If it is true that we are living through a time in which our collective imagination is increasingly devalued and undernourished, what might be the role of story in that, and how might story be part of the remedy? There are few better people to discuss this with than Sarah Woods. Sarah is a writer across all media and her work has been produced by many companies including the RSC, Hampstead and the BBC.
I don’t know about you, but most of my time at school did very little to foster my imagination. It tended to be viewed as though I had brought a naughty, troublesome friend to school with me, one not afraid to point out the absurdity of most of what we did, and of how we did it. In today’s education system, with its pressures from league tables, test results and uninspiring curricula, the imagination still struggles to be heard and valued. Fighting its corner, in Canada at least, is Gillian Judson.
As the research stage of the book I am writing on imagination starts to wraps up, it was a real treat recently to chat to Donna Rose Addis, a Professor in Cognitive Neuroscience at the University of Auckland. One of the areas I’ve been researching, as a complete novice to neuroscience, has been what happens in our brains when we imagine. I had read several papers she had written about the similarities between imagination and memory, our abilities to recall the past, and to imagine the future…
“In 1890, Clément Ader was fascinated by bats. He wanted to fly like them. He brought gigantic bats with 1 meter long wings from India and studied their morphology by letting them fly in his private garden in a way to create a flying machine that would look like them. At the end, the product looked like a huge, pink, completely non-proportioned, made of fabric machine. People surrounding him were constantly making fun of him and this non-sense project while he kept believing in it. His first try out happened in the Gretz-Armainvilliers’s castle’s garden, where this construction flew for 50 meters but only with a height of 20 centimeters above the ground. This attempt was like an imaginary fantasy, it was absurd, it was nothing. It was the start of aviation”.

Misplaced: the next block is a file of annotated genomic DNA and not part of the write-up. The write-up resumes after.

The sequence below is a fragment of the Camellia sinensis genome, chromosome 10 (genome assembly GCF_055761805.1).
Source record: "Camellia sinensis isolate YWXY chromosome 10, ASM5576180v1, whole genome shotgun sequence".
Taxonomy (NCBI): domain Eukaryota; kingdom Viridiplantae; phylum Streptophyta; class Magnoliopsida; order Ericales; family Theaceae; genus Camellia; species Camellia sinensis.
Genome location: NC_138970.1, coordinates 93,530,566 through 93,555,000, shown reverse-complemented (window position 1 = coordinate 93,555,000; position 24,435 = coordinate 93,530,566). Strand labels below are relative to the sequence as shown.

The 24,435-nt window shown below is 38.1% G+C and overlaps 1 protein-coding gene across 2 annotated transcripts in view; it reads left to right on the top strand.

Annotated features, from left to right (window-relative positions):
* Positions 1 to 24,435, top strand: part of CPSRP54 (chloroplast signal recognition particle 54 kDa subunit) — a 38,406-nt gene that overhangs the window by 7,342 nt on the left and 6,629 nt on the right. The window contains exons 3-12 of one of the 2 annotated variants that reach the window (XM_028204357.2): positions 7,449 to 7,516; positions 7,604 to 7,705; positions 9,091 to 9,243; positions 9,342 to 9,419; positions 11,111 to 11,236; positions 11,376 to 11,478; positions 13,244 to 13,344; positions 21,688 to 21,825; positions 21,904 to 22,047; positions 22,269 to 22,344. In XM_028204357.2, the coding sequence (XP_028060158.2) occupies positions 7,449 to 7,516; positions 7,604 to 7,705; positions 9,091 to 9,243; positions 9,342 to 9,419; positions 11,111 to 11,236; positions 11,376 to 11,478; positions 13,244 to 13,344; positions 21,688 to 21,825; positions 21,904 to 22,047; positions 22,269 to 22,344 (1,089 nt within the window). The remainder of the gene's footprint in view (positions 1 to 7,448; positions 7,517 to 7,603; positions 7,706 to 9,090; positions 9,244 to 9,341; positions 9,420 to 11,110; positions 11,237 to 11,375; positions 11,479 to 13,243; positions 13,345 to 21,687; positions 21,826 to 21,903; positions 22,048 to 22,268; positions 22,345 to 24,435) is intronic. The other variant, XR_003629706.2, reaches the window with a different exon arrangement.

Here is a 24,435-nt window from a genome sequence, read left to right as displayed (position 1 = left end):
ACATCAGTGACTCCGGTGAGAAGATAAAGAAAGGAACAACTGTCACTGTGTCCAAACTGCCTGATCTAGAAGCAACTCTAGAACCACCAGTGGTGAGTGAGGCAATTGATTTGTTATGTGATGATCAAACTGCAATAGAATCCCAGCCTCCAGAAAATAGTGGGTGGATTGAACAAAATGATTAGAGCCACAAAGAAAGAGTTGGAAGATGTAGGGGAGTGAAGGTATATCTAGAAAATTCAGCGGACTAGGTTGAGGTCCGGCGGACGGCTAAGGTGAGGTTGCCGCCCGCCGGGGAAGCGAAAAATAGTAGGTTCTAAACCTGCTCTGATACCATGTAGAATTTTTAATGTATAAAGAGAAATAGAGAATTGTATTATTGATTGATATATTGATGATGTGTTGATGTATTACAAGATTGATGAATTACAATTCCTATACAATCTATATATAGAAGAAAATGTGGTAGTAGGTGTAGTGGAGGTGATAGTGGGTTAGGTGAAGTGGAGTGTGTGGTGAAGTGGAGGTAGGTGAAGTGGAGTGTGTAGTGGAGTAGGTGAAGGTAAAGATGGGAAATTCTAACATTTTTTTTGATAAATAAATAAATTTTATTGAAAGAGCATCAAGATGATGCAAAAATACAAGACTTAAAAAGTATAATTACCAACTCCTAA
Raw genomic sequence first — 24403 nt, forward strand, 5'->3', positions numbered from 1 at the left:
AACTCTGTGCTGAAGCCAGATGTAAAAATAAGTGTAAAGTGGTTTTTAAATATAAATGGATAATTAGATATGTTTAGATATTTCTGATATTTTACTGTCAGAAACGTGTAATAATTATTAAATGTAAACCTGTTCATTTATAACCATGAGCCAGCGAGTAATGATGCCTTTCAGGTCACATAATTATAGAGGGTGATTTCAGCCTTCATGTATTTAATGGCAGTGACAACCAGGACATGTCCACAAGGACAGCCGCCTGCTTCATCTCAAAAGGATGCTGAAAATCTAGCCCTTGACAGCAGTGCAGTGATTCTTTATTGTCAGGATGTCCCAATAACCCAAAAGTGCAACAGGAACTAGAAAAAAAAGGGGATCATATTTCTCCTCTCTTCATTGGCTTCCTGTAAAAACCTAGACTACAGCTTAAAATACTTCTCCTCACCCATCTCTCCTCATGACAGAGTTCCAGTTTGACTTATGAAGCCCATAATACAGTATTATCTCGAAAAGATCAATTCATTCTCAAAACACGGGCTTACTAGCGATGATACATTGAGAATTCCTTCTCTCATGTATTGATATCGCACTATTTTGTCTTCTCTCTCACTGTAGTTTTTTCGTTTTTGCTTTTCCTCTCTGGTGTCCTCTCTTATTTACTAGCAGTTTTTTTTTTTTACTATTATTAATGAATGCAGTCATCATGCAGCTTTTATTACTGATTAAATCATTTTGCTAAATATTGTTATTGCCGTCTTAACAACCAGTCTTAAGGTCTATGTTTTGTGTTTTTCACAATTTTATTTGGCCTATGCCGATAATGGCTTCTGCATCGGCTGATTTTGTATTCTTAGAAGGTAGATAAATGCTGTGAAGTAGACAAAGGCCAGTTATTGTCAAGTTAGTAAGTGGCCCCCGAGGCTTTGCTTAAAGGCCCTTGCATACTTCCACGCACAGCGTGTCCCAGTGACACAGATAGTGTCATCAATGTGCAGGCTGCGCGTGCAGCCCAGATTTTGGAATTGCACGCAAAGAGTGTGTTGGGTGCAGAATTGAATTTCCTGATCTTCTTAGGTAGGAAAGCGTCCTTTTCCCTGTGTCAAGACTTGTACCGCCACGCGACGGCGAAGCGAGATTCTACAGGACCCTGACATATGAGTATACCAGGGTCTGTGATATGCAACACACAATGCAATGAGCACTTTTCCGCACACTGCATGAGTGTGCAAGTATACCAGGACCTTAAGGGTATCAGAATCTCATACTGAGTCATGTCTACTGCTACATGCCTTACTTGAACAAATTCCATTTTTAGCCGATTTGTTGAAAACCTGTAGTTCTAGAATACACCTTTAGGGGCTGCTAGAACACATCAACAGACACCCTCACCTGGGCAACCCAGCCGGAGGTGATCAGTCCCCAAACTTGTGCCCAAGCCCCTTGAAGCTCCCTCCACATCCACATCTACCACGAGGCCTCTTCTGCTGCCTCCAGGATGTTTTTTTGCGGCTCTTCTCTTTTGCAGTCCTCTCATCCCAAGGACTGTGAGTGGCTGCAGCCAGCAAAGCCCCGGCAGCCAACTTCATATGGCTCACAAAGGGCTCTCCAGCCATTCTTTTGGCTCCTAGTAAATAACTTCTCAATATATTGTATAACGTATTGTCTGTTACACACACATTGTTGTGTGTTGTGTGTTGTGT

How do we make young people pay better attention, make wiser decisions, regulate their emotions more effectively, and feel empathy and deploy compassion? We need to get back to the basics. It’s not just passing on the climate change story; it’s actually having the machinery between our ears that could deal with such a complex issue.
One of the most fascinating craft breweries in the UK can be found nestled in a series of arches beneath a railway bridge in Bermondsey in London. For the last 9 years, The Kernel, under the guidance of its founder Evin O’Riordan, have pioneered not just amazing and distinctive beers, but also an approach rooted in connection to place, to a different way of doing business.
John McCarthy is a journalist, writer and broadcaster who works for the BBC and has written several books. He became a household name in the 1980s when, on his first foreign assignment in the Lebanon, he was kidnapped and held captive for just over 5 years. This was, as he puts it, “my curious claim […]
I can’t even imagine being bored. Or if I’m caught out by accident, waiting in a long line at the airport, it’s a bit different. I’m just not happy with the idea of maybe missing the flight, and I have something to do, but otherwise, I’m totally happy to be there. I say, “Why should I be bored?” There’s nothing to be bored, so I just do some mental practice, recite some prayers, or whatever. I wish there would be enough time to be bored! My ideal situation is 24 hours boredom all year round. Sitting on the balcony of my hermitage, watching the Himalaya, if you call that boredom, that’s fine enough with me.
Manish Jain lives in Udaipur, Rajasthan, in North India. He works with a movement called Shikshantar, ‘The Peoples’ Institute for Rethinking Education and Development’. He has been working for the last 20 years, initiating many projects around unlearning, sustainable living, and Gift Culture. He is also co-founder of Swaraj University – India’s first university dedicated to localization. You can read more about his work here. He very kindly spent a fascinating hour chatting to me via Skype…
Dr Larry Rosen is a Professor Emeritus of Psychology at California State University. He has been a teacher for 45 years and has been studying the impact of technology for 33 years, and has written 7 books on the subject. He does a lot of research which explores the psychological impact of technology. He is co-author, with Adam Gazzaley (who we will also interview soon), of the brilliant ‘Distracted Mind: Ancient Brains in a High-Tech World’.
We talked by Skype, and I started by asking him how we would assess the initial results from the 20 year digital ‘experiment’. How are we doing? Where do we find ourselves? Fundamentally, I asked him, do you think we’ll look back and think it was all worth it?